The plaintiff argued, and the defendants did not dispute, that the plaintiff's approximately five-month suspension from school was unlawful. The judge allowed the defendants' motion to dismiss, however, on the ground that the plaintiff failed to exhaust her administrative remedies under § 37H1/2 before filing her complaint. The judge's decision did not expressly address the plaintiff's argument that she could pursue damages under G.L.c. 76, § 16. The plaintiff thereafter filed a motion for reconsideration, in which she argued that the exhaustion requirements under § 37H1/2 did not apply to her, and that she had a separate and distinct right of action under G.L.c. 76, § 16. The judge denied the motion, and the plaintiff filed a timely appeal. We allowed the plaintiff's application for direct appellate review.
Discussion. We review the allowance of a motion to dismiss de novo. Curtis v. Herb Chambers I–95, Inc., 458 Mass. 674, 676, 940 N.E.2d 413 (2011), citing Harhen v. Brown, 431 Mass. 838, 845, 730 N.E.2d 859 (2000). For purposes of such review, we “accept[ ] as true the facts alleged in the plaintiff['s] complaint and exhibits attached thereto, and favorable inferences that reasonably can be drawn from them.” See Burbank Apartments Tenant Ass'n v. Kargman, 474 Mass. 107, 116, 48 N.E.3d 394 (2016), citing Coghlin Elec. Contractors, Inc. v. Gilbane Bldg. Co., 472 Mass. 549, 553, 36 N.E.3d 505 (2015).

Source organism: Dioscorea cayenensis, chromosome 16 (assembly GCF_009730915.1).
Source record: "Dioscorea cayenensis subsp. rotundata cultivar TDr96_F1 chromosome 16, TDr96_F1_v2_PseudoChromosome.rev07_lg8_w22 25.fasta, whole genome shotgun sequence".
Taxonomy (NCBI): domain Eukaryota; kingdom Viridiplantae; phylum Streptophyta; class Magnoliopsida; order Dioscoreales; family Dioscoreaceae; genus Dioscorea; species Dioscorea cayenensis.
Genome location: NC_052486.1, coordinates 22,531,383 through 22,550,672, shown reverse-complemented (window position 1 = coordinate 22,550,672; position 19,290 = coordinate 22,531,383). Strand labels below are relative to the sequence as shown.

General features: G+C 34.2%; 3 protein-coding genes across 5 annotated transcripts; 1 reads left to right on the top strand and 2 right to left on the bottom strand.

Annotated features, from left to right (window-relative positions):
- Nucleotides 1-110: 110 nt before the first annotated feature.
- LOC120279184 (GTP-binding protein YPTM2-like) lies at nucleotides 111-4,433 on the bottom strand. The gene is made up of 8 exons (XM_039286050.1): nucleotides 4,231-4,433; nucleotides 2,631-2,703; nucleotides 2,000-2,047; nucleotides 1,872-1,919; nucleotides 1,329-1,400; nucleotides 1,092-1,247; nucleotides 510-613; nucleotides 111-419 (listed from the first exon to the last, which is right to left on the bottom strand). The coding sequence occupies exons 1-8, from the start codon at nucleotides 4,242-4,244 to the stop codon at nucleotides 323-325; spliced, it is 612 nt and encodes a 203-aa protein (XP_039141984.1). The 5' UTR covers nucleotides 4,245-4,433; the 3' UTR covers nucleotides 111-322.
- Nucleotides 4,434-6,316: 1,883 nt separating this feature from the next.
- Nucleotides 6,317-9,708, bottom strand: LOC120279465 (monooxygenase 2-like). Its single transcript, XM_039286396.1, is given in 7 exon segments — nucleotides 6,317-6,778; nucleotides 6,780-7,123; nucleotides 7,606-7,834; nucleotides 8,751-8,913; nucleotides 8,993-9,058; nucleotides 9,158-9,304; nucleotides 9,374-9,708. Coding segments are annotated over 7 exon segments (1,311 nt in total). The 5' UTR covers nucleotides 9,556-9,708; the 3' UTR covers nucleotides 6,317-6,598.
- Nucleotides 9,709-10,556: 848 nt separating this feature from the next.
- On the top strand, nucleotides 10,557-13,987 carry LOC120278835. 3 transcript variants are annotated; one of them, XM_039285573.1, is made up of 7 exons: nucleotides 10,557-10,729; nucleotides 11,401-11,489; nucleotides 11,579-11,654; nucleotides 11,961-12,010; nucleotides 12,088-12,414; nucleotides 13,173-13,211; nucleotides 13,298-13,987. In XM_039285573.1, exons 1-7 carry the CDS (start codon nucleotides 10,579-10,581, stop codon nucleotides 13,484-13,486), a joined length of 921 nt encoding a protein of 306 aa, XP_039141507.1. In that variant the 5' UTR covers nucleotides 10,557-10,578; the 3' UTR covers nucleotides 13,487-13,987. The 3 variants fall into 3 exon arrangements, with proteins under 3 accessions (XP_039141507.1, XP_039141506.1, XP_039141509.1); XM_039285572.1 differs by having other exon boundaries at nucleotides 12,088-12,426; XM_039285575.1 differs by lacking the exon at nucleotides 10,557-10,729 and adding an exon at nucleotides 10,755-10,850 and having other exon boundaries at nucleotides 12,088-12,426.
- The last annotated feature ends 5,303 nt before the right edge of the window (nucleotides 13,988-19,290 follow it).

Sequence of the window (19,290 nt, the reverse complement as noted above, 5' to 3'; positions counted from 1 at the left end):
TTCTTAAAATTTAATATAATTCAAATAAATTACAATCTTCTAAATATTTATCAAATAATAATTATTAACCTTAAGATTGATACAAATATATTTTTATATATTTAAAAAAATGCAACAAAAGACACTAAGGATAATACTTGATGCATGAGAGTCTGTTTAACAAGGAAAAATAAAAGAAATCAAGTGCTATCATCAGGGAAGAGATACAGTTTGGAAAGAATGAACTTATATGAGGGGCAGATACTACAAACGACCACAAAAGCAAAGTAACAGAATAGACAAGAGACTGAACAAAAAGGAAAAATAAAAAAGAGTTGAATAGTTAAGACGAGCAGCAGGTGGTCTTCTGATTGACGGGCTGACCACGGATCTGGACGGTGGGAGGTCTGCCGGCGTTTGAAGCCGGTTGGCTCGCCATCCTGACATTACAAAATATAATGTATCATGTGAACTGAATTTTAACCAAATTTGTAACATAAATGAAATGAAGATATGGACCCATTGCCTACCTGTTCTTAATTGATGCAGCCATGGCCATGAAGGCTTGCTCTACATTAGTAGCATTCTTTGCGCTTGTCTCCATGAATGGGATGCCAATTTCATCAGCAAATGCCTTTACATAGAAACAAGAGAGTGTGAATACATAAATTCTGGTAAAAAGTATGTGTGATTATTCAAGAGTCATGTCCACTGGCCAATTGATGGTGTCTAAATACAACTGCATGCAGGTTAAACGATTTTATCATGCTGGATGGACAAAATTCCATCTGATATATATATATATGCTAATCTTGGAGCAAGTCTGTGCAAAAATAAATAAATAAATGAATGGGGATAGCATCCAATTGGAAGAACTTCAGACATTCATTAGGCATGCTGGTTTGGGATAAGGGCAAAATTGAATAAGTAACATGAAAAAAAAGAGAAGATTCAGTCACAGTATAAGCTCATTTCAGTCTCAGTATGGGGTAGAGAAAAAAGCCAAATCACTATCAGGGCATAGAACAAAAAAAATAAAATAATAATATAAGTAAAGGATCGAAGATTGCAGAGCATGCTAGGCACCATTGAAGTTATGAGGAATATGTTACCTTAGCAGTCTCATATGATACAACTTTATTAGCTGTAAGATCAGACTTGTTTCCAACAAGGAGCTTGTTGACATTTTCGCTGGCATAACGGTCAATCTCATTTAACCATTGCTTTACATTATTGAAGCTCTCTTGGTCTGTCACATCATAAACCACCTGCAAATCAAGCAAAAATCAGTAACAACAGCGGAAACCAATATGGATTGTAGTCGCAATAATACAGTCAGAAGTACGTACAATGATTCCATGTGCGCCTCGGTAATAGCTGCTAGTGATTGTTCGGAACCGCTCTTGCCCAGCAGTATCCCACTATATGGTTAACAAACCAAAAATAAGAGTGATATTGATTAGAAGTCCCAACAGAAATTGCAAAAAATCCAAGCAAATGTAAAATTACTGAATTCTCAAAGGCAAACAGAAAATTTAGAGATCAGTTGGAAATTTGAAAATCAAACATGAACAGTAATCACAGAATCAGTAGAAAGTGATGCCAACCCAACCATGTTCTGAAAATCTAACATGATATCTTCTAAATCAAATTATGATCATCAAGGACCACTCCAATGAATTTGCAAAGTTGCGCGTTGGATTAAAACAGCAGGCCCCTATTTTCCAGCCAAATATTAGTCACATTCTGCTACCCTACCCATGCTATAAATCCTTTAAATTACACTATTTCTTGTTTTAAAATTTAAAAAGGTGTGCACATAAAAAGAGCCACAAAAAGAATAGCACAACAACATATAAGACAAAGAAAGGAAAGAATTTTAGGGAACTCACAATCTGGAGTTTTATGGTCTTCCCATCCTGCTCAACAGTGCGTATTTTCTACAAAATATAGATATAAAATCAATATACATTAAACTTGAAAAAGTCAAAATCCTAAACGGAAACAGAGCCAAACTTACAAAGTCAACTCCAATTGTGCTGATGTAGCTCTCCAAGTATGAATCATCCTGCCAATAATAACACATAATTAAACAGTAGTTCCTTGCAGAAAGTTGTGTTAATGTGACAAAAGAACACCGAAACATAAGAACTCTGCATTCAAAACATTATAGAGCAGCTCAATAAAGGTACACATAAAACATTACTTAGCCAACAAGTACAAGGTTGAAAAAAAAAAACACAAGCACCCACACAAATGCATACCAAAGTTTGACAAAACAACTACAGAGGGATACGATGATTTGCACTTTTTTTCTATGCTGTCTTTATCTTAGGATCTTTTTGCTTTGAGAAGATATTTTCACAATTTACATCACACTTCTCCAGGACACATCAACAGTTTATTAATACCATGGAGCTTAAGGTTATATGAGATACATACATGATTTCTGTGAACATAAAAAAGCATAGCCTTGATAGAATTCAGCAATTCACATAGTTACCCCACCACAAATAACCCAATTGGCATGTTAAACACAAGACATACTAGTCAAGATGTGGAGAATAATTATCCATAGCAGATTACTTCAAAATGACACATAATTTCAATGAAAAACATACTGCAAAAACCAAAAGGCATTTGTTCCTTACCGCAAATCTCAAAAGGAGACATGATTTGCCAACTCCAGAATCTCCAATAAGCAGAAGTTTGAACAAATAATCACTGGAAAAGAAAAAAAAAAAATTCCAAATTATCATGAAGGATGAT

1. Statutory provisions. General Laws c. 76, § 16, which has been in effect in essentially the same form since 1845, see St. 1845, c. 214, permits students who have been unlawfully excluded from a public school to obtain monetary damages from the relevant municipality. The statute provides that any student who has reached the age of eighteen, or a parent or guardian of a student under the age of eighteen,
“who has been refused admission to or excluded from the public schools or from the advantages, privileges and courses of study of such public schools shall on application be furnished by the school committee with a written statement of the reasons therefor, and thereafter, if the refusal to admit or exclusion was unlawful, such pupil may recover from the town or, in the case of such refusal or exclusion by a regional school district from the district, in tort․”
By contrast, § 37H1/2, enacted in 1994, see St. 1993, c. 380, § 2, allows principals to suspend from school students who have been charged with a felony, and sets forth an expedited procedure by which a student may appeal from such a suspension. It appears to be the only statute that permits suspension from school for an act that occurred other than on school grounds. Compare § 37H1/2 with G.L.c. 71, § 84, and G.L. c. 76, § 17. Section 37H1/2 provides, in relevant part:
“Notwithstanding the provisions of [G.L.c. 71, § 84, G.L.c. 76, § 16, and G.L.c. 76, § 17]: